Time for a re-post. This one will do just fine.
With Dr. John, New Orleans native Mac Rebennack created one of the most memorable characters in music. Part Mardi Gras Indian and part conjurer of dark spirits, Dr. John seemed rooted in traditions that had little to do with the psychedelic rockers he toured with back in the Sixties. And he probably sent more than a few hippies to the psych ward with the voodoo-inspired look and sound of the Night Trippers, his traveling band of New Orleans refugees: Gris-Gris Gumbo Ya Ya
On any given night, you might see a fire dancer, a snake handler or even a magic trick or two. But the band’s sinister sideshow was just part of the story. Dr. John remains the real deal – a visionary genius who has been reinventing Crescent City soul since he started playing guitar in the Third Ward back in 1954 (he switched to piano after the ring finger of his fretting hand was almost shot off during a fight). And if you only knew him from classic records like Gris-Gris or Right Place, Wrong Time – or even from one of his guitar-driven instrumentals from the Fifties like Storm Warning – you were probably knocked sideways (like I was) by his 1981 release Dr. John Plays Mac Rebennack.
That album and a follow-up release titled The Brightest Smile in Town (1983) captured Dr. John’s first and only solo recording sessions on piano. Professor Longhair, James Booker and other masters of New Orleans piano get their due, but the solo albums mostly serve notice that Dr. John has a wonderful style that’s all his own – and very few living peers when it comes to “radiatin’ the 88s.” Here’s a stunning original that he wrote for his mother: Dorothy
As he points out in his excellent book Under the Hoodoo Moon: The Life of the Night Tripper, the solo project for the small Clean Cuts label was something he initially dreaded because “it reminded me of my greatest professional nightmare – that I’d end up a solo-piano lounge act, staring at Holiday Inns or bowling alleys for the rest of my natural life.”
The sessions ended up having a liberating effect on Dr. John, who had grown tired of playing the same old stuff. “The audiences loved those earlier [New Orleans/Mardi Gras] songs, but I found they were also ready for music on a higher plane, sounds that appealed to a spiritual awareness, not just that low-down meat level. But I tried to keep the old street-side New Orleans flavor in there, too…” which is especially apparent on this original, a tribute to his father: Big Mac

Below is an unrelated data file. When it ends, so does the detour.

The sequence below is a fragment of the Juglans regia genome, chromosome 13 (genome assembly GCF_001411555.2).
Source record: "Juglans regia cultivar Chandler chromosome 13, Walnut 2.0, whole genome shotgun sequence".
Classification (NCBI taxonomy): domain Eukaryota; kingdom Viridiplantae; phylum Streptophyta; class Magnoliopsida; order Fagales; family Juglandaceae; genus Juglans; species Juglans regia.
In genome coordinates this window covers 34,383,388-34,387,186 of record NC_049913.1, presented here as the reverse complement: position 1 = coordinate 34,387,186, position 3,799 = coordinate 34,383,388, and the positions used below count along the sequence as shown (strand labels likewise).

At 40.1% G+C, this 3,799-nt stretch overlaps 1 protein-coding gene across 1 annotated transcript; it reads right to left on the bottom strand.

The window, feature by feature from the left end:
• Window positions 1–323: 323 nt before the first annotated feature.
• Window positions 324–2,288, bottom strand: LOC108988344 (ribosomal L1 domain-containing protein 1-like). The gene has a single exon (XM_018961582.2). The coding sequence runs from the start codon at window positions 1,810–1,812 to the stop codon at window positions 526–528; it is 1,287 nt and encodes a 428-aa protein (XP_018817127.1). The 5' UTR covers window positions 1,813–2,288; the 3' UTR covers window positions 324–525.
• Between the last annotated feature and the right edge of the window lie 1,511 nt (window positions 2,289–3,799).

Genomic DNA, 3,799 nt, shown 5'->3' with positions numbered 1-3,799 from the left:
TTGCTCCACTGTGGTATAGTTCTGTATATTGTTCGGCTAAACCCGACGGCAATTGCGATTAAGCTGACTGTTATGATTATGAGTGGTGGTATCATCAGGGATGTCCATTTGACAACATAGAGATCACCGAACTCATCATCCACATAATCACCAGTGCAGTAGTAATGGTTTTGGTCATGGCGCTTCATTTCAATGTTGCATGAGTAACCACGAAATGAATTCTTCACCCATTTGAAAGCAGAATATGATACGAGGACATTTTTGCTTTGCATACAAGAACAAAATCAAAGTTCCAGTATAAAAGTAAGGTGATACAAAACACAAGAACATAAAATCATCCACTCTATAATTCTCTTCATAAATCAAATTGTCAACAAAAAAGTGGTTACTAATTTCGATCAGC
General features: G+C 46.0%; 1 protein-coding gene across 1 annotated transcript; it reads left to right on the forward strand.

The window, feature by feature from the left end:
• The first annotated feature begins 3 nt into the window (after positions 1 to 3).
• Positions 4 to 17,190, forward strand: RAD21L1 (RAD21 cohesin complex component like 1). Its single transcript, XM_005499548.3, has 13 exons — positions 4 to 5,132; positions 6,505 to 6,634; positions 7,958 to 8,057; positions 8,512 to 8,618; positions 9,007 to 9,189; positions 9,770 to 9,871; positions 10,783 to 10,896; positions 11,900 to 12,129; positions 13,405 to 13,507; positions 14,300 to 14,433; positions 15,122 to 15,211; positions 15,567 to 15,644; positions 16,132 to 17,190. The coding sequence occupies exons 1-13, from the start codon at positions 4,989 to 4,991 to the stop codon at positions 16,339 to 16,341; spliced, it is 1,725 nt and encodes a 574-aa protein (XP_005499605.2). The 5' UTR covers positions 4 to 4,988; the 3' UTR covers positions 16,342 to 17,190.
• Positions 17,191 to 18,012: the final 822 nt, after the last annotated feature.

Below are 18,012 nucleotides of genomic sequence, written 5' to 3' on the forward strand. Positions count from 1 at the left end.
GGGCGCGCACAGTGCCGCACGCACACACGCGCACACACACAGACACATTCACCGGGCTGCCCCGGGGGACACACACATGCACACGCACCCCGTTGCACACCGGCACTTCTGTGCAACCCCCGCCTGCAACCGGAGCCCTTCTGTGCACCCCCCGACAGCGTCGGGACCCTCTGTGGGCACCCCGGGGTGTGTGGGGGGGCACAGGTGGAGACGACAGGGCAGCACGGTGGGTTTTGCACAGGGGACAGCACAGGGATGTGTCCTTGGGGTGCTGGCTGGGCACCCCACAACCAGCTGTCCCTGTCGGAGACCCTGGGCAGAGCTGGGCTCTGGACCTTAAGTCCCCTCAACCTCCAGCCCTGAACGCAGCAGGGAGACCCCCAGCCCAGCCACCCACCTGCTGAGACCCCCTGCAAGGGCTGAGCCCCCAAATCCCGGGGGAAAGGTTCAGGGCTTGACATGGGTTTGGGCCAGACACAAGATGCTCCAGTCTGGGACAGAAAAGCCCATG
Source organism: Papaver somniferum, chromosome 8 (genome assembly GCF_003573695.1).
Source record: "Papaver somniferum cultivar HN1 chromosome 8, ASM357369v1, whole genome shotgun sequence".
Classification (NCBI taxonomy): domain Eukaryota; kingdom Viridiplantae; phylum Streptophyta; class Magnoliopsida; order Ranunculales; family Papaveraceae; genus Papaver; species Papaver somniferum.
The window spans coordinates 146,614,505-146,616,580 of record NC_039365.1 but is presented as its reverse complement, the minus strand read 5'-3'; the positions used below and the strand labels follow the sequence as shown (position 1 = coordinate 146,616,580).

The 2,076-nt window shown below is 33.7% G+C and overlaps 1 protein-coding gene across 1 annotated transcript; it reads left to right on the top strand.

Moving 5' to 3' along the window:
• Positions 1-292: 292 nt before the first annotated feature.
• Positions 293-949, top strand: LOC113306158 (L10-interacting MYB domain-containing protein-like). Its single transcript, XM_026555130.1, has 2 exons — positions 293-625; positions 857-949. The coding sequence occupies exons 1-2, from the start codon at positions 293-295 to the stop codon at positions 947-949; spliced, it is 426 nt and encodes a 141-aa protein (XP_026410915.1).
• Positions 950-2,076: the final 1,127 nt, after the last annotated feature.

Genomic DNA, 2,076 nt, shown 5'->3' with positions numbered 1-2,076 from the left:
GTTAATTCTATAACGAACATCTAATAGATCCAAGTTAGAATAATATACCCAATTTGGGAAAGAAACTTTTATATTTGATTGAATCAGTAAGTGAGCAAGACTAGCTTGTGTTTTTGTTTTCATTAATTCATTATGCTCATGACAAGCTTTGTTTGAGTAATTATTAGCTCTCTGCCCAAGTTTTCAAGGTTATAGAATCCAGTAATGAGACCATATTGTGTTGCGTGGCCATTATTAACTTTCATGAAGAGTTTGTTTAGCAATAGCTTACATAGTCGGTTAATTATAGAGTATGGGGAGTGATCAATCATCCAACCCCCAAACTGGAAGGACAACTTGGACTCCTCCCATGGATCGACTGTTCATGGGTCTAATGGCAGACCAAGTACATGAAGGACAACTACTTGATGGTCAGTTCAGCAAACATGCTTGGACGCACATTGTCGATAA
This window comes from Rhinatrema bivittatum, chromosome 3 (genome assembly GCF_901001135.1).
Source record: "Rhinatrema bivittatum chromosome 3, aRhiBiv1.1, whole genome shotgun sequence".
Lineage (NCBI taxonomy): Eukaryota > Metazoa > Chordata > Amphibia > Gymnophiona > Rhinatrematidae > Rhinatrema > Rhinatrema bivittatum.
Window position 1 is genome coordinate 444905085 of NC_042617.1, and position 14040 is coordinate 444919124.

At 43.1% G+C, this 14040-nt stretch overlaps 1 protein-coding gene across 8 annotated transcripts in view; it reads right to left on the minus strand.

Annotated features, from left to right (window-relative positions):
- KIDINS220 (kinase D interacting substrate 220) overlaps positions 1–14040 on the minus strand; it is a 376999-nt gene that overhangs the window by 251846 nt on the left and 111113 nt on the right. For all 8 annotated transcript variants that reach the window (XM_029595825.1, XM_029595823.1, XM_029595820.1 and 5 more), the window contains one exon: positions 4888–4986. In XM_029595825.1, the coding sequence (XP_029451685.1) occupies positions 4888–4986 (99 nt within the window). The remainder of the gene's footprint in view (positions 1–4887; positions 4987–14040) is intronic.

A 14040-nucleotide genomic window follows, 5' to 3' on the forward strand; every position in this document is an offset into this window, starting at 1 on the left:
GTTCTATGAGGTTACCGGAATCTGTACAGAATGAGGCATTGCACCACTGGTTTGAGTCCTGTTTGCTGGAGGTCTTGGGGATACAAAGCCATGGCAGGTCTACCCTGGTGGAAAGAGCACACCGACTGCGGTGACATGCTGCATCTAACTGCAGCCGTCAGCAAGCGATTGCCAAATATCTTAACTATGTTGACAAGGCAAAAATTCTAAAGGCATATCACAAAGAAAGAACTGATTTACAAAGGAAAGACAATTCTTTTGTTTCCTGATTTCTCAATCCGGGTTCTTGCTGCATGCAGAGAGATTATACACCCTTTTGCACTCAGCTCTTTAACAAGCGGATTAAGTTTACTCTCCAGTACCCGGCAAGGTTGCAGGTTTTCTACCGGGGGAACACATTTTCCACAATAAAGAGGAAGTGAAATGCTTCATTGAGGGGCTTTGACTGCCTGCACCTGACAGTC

In an earlier release called Dr. John’s Gumbo, he brought together some of New Orleans’ finest (including the first-class horn section of Lee Allen and Melvin and David Lastie), to cover a number of Crescent City classics… songs like Iko Iko, Big Chief, Little Liza Jane and this one, a favorite back in the day at Angola State Penitentiary: Junko Partner Despite the grim subject matter (“the anthem for the dopers, whores, pimps, and cons,” as Dr. John puts it in his book), Junko Partner has that funky, joyful vibe that seems to pour out of the best New Orleans R&B.
With the Clean Cut sessions, Dr. John mostly avoids the usual New Orleans fare in favor of more unexpected standards like Hoagy Carmichael’s The Nearness of You, the traditional Wade in the Water, and this Latin-tinged number by Brazilian composer and cavaquinho player Valdir Azevedo: Delicado
The sessions have a very informal and organic feel to them, like Dr. John just plopped himself down at a piano in an empty hotel lobby and started running through every song he’d ever learned. “I probably prepared less for those two Clean Cut albums… than for any other I’d ever done,” he said. “I just had to go in there and wing it; because of my fear of performing solo, I knew if I thought about it too much, I’d have frozen.”
The stripped-down sessions took place at a small studio near New York City’s Chelsea neighborhood. Just the basics – baby grand piano, a two-track recording system… and Dr. John, of course. Hard to miss with that combination.
Dr. John on video… Here’s a solo performance from 1981, the year Clean Cut released Dr. John Plays Mac Rebennack. Oddly enough, it’s part of a skit from Second City Television (SCTV), the Canadian sketch comedy show that first introduced viewers in the U.S. to John Candy, Catherine O’Hara and Eugene Levy, among others. Dr. John also acted in this sketch – “Polynesian Town,” a takeoff of the movie Chinatown:
And here’s a curious artifact from the Night Tripper years – a performance of Zu Zu Mamou from the album The Sun, Moon & Herbs. “What I wanted was entertainment for the eyes as well as the ears, and I knew the minstrels were the best there was at laying down a show,” Dr. John writes. “It was a kick to bring back the idea of showmanship to the rock and roll era, where at the time there was little old-style show biz happening.”